Home: Nourishment for the Soul

Cover of "Belonging"

Cover of Belonging

Where is your home? Not necessarily the place you live right now, but the comfortable place you go to in your mind that says “home”. Home is one of my favourite words—it just feels, well, like… home. Home is the place where you are most comfortable, where you are most yourself, where you are not on guard. It is the place where you can put up your feet, and say ahhh! audibly without embarrassment.

According to Isabel Huggan, in her book “Belonging” there is “no word for home” in her newly adopted country, France. She said that “For a long time this disconcerted me, and I kept running up against the lack of it as if it were a rock in my path, worse than a pothole, worse than nothing.” But she found a way around it and used some variations in the French language to express “home” such as “notre foyer” which means “our hearth” or “notre maison”, which most of us who have a passing acquaintance with French know means “our house”.  But most often, she says, she uses the concept of “chez” which she says indicates both the “physical location and the place where family resides, or the notion of a comfortable domestic space.”

There is that word again: comfortable—and is that not the true essence of home? I don’t know about you, but when I am comfortable, it feels like home. One of the places my mind returns to when I think of home is my childhood home—the place where I grew up.  I was particularly “at home” in my bedroom—it was my sanctuary, shared though it was with my sister. It was a place where you could go to, shut the door, and be yourself. And the fact that it was not entirely my room just added to the “hominess”—it was a shared space. That is not to say, that home has to be a “shared space” to be home—but it is one of the derivatives for me at this point in my life.

Another place I return to as “home” in my mind is my room in residence when I was in second year at university. I remember very distinctly arriving back at the dorm early one morning, having driven in from Kingsville with my dad after having spent a Sunday at my other “home”—my parents’ house. My dad worked in Windsor, and had to leave early (5:00 a.m.—an ungodly hour for a university student if you are getting up and not just going to bed).  It was dark, my roommate was still sleeping, so I crawled into my narrow bed and thought about my life. I was caught up on all my assignments, I enjoyed school, I had lots of friends, I had a boyfriend—and life was good. I had just come back from a wonderful Sunday dinner the night before, surrounded by family. I was not only home, but “at home” in my skin.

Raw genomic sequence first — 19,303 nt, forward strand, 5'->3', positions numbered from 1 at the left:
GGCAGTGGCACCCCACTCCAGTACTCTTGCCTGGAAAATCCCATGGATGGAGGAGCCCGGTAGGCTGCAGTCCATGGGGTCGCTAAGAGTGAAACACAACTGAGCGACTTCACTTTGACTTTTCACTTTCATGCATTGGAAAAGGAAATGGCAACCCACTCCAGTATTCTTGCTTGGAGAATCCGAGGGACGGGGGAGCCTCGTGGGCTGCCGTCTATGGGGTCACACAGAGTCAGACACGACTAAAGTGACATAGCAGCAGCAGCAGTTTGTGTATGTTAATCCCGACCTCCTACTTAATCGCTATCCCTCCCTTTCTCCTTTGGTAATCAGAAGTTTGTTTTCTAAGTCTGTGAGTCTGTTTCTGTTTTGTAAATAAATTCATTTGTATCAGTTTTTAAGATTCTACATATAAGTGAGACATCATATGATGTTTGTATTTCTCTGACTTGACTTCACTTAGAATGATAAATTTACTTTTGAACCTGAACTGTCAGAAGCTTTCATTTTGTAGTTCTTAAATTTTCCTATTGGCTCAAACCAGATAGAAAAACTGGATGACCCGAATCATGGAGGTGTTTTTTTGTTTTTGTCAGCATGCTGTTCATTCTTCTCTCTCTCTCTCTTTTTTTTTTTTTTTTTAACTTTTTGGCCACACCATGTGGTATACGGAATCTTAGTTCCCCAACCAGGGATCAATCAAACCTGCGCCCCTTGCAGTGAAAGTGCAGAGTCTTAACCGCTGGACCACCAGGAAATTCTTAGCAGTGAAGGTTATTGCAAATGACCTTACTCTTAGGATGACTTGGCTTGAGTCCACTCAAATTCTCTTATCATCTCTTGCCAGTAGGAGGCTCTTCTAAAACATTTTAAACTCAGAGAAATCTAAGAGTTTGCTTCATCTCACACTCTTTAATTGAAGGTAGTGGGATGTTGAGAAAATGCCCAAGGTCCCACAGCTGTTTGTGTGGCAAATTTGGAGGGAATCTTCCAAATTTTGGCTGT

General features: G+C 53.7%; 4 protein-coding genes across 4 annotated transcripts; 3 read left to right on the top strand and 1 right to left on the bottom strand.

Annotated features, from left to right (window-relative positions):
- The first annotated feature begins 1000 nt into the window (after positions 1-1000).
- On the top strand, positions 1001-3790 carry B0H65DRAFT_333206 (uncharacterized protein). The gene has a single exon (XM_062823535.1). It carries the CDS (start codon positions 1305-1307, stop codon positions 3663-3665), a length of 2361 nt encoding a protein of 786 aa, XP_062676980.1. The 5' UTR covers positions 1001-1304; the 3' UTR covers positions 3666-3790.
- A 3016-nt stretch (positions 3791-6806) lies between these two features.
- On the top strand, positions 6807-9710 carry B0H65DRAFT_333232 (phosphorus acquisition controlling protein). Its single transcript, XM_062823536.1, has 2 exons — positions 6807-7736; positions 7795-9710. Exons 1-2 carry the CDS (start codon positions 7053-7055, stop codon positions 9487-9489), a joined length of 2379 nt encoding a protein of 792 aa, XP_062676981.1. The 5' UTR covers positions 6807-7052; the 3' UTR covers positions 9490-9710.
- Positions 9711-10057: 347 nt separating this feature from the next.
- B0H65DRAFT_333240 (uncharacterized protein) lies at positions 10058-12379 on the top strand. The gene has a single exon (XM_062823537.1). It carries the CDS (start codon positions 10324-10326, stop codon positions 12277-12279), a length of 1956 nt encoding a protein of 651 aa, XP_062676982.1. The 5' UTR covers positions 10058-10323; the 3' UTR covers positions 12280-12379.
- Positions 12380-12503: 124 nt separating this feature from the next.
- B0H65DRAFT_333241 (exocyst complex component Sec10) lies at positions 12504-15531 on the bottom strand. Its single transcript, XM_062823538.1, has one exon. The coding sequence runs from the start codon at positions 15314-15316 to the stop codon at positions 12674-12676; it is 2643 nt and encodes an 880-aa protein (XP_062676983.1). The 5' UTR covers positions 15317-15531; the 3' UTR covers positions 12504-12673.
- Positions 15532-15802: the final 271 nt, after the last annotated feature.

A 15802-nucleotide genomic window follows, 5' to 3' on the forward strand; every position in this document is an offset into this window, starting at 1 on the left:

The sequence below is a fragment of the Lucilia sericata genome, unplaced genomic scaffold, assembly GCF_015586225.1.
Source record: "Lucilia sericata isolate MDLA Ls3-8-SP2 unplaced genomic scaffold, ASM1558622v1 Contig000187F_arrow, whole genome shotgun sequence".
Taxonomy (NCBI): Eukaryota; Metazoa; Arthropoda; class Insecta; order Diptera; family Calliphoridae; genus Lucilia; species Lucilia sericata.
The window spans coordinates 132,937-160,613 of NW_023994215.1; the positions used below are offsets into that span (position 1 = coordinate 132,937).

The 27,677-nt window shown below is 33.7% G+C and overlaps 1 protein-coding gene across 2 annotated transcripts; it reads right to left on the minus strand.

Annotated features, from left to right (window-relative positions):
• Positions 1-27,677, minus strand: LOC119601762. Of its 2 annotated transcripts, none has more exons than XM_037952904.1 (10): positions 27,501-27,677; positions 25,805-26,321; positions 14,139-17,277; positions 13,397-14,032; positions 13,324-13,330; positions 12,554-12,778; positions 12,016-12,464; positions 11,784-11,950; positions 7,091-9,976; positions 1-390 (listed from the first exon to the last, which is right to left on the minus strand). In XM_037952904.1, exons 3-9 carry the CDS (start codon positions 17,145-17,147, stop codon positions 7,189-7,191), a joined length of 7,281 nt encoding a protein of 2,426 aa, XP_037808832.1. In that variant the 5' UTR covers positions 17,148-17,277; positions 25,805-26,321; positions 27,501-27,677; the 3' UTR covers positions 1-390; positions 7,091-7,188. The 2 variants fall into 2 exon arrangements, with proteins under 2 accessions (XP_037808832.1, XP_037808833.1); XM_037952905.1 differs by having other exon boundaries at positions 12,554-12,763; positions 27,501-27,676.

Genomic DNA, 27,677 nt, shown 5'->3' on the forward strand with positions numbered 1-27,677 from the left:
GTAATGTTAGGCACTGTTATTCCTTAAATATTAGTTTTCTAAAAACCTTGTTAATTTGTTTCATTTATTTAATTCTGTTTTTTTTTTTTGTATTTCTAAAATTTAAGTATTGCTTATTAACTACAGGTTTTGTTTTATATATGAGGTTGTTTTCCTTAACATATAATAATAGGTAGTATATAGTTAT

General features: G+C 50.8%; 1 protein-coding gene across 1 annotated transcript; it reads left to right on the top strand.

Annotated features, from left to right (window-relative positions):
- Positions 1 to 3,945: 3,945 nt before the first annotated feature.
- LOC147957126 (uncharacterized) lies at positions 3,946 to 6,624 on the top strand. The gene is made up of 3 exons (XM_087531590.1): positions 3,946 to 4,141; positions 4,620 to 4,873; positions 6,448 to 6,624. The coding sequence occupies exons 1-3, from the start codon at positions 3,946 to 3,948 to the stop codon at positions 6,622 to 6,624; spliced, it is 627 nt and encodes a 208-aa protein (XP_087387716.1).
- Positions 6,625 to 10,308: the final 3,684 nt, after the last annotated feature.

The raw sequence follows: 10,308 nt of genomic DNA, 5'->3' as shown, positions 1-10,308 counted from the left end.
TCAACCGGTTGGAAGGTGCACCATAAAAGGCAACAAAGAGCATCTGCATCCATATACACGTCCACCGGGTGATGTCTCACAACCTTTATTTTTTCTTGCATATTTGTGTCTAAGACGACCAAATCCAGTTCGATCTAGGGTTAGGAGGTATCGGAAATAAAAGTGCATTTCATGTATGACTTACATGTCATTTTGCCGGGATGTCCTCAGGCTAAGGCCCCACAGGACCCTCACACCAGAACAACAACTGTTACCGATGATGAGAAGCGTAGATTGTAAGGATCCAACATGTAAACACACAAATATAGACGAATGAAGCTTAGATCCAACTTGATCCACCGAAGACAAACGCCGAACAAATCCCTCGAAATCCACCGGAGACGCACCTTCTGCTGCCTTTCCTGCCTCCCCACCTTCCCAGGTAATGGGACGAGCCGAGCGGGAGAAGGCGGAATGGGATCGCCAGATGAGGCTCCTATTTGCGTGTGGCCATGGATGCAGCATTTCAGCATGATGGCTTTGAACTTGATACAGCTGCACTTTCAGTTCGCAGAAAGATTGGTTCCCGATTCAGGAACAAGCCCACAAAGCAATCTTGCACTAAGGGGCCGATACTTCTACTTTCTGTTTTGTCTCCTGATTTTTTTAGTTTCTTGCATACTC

This brings me to my current “home” and the Easter dinner I enjoyed yesterday with my immediate family. It was a wonderful family meal, though a little stressful for me in the making because the stupid prime rib refused to cook properly so ended up in the microwave {what sacrilege!} to bring it to a temp that would not kill us—but I digress. There was much laughter and kidding and despite my problem with the roast, good food.

An unexpected synonym for home in my thesaurus is the word “family”. Unexpected, but not surprising. Of course some of the other words for home are house, abode, habitat, or domicile. The latter is a lovely sounding word–I suppose partly because it reminds one of the word “domestic”, which my Encarta Dictionary defines as relating to home, or relating to family.

Home is where the heart is—a warm, if overused cliché, it really is an accurate description. Home can be anywhere, as Isabel Huggan has found. As a writer she has been able to do what she does “anywhere” and has found herself making a “house home” many times. Of her last move to Frances she said “And so it follows that I shall learn, as I have learned in other places to make this house home. Over time, I shall find out how to grow in and be nourished…”

That is what home is—it is a place we can grow in and be nourished.

Published in: on April 9, 2012 at 4:40 pm  Comments (6)  
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6 CommentsLeave a comment

  1. Home to me, is where you most feel like yourself.

  2. Me too!

  3. As a child I spent my summers staying with my Aunt in my mothers home town. I recently went back there for a visit and I was surprised how at home I felt. Surrounded by extended family – knowing faces and places from way back when. Home is where you are accepted as yourself. No airs and graces. No fancy stuff. You just are you.

  4. No airs and graces –wish I had said that. Welcome Ireland!

  5. […] recent read called “Home: Nourishment for the Soul” by onthehomefrontandbeyond. This piece was particularly poignant to me since my husband’s job requires our family to move a […]

  6. Hi LouAnn. Thank you for the inspirational article. When you have a free moment, please go to http://essaykaywrites.wordpress.com/2012/05/06/ive-been-tagged-a-spider-web-game/) to see a post in which you have been featured. I hope it brings you joy, and feel free to pass that joy around.

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